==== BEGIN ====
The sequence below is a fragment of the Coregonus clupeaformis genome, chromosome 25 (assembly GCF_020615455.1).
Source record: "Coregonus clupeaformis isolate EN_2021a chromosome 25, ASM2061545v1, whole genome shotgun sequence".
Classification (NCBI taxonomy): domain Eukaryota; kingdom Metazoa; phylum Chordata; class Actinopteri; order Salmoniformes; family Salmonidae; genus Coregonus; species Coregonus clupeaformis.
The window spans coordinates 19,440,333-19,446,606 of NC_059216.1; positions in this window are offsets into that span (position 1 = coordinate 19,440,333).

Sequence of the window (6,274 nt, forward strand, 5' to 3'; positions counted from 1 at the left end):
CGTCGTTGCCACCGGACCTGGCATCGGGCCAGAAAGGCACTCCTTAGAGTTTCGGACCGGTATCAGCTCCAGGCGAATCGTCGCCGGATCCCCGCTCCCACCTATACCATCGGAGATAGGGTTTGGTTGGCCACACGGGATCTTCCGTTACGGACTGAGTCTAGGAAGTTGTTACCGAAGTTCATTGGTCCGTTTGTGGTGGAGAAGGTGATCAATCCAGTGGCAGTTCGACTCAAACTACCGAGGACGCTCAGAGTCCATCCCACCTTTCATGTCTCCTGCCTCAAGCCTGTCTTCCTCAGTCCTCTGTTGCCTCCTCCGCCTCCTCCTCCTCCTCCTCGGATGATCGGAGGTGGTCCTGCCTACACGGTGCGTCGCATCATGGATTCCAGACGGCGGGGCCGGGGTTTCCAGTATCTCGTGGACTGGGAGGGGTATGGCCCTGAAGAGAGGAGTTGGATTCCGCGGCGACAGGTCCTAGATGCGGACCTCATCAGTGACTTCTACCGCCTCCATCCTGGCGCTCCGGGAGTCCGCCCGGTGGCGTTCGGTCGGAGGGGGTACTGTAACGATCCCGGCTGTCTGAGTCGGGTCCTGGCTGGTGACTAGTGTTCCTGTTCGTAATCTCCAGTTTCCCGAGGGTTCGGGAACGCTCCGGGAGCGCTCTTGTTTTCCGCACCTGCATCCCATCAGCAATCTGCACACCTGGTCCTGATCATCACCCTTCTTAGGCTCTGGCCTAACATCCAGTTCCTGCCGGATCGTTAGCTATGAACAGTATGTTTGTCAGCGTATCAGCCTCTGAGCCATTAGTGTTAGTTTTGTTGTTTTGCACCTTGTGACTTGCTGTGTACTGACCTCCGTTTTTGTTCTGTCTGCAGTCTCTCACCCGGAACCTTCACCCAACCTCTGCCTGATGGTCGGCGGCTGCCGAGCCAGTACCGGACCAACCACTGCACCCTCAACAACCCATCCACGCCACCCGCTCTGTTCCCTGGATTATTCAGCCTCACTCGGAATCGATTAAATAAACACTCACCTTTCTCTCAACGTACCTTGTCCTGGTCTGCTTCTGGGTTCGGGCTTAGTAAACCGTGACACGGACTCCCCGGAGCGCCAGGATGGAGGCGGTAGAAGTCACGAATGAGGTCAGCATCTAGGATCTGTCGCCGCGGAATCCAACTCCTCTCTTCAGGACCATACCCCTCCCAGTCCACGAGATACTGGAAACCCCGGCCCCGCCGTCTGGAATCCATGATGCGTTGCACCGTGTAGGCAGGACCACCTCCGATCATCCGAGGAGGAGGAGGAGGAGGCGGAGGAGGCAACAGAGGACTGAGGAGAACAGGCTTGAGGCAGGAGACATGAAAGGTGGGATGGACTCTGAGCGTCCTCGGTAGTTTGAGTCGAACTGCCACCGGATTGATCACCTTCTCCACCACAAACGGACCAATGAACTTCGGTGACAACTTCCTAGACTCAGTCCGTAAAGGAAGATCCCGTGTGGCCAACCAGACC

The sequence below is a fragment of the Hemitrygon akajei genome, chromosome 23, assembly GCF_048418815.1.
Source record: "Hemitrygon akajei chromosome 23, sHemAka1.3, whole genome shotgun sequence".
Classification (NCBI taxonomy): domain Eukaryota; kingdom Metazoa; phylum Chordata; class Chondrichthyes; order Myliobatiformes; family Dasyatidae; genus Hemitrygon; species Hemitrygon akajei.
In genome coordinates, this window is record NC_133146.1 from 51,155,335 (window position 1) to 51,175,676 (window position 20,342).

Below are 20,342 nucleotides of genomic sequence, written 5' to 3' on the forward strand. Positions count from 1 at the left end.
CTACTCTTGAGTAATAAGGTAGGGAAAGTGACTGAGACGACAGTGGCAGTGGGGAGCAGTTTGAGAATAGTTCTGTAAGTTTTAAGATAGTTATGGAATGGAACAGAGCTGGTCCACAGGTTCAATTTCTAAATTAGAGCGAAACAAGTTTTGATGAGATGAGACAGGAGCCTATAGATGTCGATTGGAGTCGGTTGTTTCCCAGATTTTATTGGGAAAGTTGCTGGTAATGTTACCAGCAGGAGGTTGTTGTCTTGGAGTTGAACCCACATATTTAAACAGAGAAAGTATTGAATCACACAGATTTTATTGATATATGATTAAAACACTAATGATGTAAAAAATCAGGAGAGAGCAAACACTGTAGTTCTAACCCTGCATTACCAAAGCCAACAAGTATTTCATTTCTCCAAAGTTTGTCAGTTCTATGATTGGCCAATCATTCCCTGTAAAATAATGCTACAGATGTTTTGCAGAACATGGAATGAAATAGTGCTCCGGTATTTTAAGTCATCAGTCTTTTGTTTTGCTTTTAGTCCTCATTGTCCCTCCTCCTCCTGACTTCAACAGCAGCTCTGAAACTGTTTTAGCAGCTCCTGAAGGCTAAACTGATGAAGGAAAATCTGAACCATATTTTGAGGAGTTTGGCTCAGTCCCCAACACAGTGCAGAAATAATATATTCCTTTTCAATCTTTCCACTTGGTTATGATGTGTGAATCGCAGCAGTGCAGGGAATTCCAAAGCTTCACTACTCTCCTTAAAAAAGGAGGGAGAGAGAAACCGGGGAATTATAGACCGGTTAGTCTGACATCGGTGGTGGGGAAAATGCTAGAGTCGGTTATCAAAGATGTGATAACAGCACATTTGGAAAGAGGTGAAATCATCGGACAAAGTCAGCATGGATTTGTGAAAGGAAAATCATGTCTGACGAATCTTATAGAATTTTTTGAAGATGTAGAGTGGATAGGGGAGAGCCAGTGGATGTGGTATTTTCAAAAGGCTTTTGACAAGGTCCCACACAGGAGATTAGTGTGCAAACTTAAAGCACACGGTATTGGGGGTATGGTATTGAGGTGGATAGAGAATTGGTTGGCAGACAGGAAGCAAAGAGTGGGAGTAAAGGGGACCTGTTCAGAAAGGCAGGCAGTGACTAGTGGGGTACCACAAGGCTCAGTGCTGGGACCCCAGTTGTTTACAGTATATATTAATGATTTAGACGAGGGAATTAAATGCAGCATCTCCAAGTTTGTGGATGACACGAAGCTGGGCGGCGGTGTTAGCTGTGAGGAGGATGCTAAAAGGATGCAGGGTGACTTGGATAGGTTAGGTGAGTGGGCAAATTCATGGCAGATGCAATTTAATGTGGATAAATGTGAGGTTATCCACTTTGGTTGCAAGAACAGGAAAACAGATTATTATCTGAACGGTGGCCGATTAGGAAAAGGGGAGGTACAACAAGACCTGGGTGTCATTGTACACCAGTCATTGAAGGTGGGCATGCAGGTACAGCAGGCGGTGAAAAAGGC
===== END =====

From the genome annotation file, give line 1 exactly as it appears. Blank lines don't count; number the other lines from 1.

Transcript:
The sequence below is a fragment of the Coregonus clupeaformis genome, chromosome 25 (assembly GCF_020615455.1).